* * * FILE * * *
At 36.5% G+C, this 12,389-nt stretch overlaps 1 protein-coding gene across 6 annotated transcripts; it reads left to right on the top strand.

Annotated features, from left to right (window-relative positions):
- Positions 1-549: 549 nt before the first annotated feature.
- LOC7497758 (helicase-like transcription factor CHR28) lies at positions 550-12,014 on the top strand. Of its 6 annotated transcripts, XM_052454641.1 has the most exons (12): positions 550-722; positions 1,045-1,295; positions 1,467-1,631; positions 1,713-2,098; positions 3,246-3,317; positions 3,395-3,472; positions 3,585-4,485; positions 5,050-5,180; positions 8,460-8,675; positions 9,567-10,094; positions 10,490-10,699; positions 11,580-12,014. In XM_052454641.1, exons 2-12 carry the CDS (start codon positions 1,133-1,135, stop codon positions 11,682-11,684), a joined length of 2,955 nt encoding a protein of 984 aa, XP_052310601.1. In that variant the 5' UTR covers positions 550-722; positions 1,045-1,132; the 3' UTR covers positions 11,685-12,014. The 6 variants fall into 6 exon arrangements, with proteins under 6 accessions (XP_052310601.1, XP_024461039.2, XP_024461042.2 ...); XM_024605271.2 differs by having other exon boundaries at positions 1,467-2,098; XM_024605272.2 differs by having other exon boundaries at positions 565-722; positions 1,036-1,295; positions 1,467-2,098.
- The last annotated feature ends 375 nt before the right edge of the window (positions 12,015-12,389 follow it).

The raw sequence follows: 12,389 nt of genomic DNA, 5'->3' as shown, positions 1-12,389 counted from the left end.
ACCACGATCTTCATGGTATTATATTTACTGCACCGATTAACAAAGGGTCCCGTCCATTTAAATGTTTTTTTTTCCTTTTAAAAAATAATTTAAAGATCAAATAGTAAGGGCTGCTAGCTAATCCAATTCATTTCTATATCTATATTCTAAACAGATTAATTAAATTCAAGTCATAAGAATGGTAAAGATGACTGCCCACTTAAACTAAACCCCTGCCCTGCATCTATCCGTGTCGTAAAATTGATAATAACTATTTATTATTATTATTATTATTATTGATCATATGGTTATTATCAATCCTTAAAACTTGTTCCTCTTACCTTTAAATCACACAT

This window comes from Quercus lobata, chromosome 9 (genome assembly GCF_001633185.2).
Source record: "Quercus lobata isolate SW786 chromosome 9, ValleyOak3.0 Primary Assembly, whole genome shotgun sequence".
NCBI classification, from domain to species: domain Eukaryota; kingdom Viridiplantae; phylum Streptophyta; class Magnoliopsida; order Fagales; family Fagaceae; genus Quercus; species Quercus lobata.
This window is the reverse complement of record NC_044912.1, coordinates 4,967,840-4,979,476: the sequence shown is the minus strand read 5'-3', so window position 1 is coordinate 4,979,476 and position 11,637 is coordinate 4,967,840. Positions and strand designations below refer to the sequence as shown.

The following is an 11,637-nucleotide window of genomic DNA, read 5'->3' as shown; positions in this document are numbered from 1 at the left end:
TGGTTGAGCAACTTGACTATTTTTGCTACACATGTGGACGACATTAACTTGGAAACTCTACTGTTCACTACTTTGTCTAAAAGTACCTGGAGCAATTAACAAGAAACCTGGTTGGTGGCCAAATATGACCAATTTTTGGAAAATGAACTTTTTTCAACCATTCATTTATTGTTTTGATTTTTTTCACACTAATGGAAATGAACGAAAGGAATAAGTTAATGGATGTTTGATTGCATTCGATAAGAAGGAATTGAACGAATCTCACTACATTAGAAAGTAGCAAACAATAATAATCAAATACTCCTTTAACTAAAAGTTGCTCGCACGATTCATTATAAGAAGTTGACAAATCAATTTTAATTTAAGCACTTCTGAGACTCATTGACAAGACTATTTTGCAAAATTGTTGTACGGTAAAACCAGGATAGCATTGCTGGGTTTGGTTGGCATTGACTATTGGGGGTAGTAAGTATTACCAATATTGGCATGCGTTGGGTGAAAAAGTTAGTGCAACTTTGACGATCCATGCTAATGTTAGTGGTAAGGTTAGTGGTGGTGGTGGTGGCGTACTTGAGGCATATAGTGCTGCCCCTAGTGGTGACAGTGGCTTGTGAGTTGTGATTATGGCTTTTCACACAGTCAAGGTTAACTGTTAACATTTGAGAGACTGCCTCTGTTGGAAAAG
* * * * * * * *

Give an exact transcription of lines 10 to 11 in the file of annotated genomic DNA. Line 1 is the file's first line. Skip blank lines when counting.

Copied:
NCBI classification, from domain to species: domain Eukaryota; kingdom Viridiplantae; phylum Streptophyta; class Magnoliopsida; order Fagales; family Fagaceae; genus Quercus; species Quercus lobata.
This window is the reverse complement of record NC_044912.1, coordinates 4,967,840-4,979,476: the sequence shown is the minus strand read 5'-3', so window position 1 is coordinate 4,979,476 and position 11,637 is coordinate 4,967,840. Positions and strand designations below refer to the sequence as shown.